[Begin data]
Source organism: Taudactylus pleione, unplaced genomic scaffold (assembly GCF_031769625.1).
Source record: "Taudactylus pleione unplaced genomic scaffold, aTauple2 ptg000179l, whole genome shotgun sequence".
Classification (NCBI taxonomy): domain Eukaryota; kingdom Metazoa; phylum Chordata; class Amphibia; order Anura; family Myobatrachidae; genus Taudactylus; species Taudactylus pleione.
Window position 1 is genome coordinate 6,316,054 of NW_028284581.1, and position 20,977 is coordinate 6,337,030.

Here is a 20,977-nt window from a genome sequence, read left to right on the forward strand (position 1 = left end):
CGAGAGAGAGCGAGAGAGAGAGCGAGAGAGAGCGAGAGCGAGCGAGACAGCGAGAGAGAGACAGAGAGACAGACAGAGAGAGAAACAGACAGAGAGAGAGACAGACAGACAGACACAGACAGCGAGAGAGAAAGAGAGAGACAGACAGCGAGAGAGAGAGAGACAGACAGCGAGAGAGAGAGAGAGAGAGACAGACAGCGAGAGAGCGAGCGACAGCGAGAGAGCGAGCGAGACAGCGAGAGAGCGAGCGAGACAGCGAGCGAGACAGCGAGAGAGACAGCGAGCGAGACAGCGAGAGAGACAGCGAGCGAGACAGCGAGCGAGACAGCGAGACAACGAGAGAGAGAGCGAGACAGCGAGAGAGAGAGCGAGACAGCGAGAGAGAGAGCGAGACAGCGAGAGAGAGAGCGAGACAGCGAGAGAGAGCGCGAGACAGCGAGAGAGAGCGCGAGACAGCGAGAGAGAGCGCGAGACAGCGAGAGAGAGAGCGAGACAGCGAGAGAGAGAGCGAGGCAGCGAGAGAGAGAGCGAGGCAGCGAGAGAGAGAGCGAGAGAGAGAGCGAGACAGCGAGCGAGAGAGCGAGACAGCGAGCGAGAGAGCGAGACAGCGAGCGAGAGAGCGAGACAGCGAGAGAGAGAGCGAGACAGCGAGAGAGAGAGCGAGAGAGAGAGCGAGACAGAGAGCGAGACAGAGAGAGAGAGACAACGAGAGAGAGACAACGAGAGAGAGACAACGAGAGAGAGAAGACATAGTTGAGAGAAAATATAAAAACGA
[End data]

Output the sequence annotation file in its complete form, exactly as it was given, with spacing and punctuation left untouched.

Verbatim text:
Source organism: Taudactylus pleione, unplaced genomic scaffold (assembly GCF_031769625.1).
Source record: "Taudactylus pleione unplaced genomic scaffold, aTauple2 ptg000179l, whole genome shotgun sequence".
Classification (NCBI taxonomy): domain Eukaryota; kingdom Metazoa; phylum Chordata; class Amphibia; order Anura; family Myobatrachidae; genus Taudactylus; species Taudactylus pleione.
Window position 1 is genome coordinate 6,316,054 of NW_028284581.1, and position 20,977 is coordinate 6,337,030.

Here is a 20,977-nt window from a genome sequence, read left to right on the forward strand (position 1 = left end):
CGAGAGAGAGCGAGAGAGAGAGCGAGAGAGAGCGAGAGCGAGCGAGACAGCGAGAGAGAGACAGAGAGACAGACAGAGAGAGAAACAGACAGAGAGAGAGACAGACAGACAGACACAGACAGCGAGAGAGAAAGAGAGAGACAGACAGCGAGAGAGAGAGAGACAGACAGCGAGAGAGAGAGAGAGAGAGACAGACAGCGAGAGAGCGAGCGACAGCGAGAGAGCGAGCGAGACAGCGAGAGAGCGAGCGAGACAGCGAGCGAGACAGCGAGAGAGACAGCGAGCGAGACAGCGAGAGAGACAGCGAGCGAGACAGCGAGCGAGACAGCGAGACAACGAGAGAGAGAGCGAGACAGCGAGAGAGAGAGCGAGACAGCGAGAGAGAGAGCGAGACAGCGAGAGAGAGAGCGAGACAGCGAGAGAGAGCGCGAGACAGCGAGAGAGAGCGCGAGACAGCGAGAGAGAGCGCGAGACAGCGAGAGAGAGAGCGAGACAGCGAGAGAGAGAGCGAGGCAGCGAGAGAGAGAGCGAGGCAGCGAGAGAGAGAGCGAGAGAGAGAGCGAGACAGCGAGCGAGAGAGCGAGACAGCGAGCGAGAGAGCGAGACAGCGAGCGAGAGAGCGAGACAGCGAGAGAGAGAGCGAGACAGCGAGAGAGAGAGCGAGAGAGAGAGCGAGACAGAGAGCGAGACAGAGAGAGAGAGACAACGAGAGAGAGACAACGAGAGAGAGACAACGAGAGAGAGAAGACATAGTTGAGAGAAAATATAAAAACGA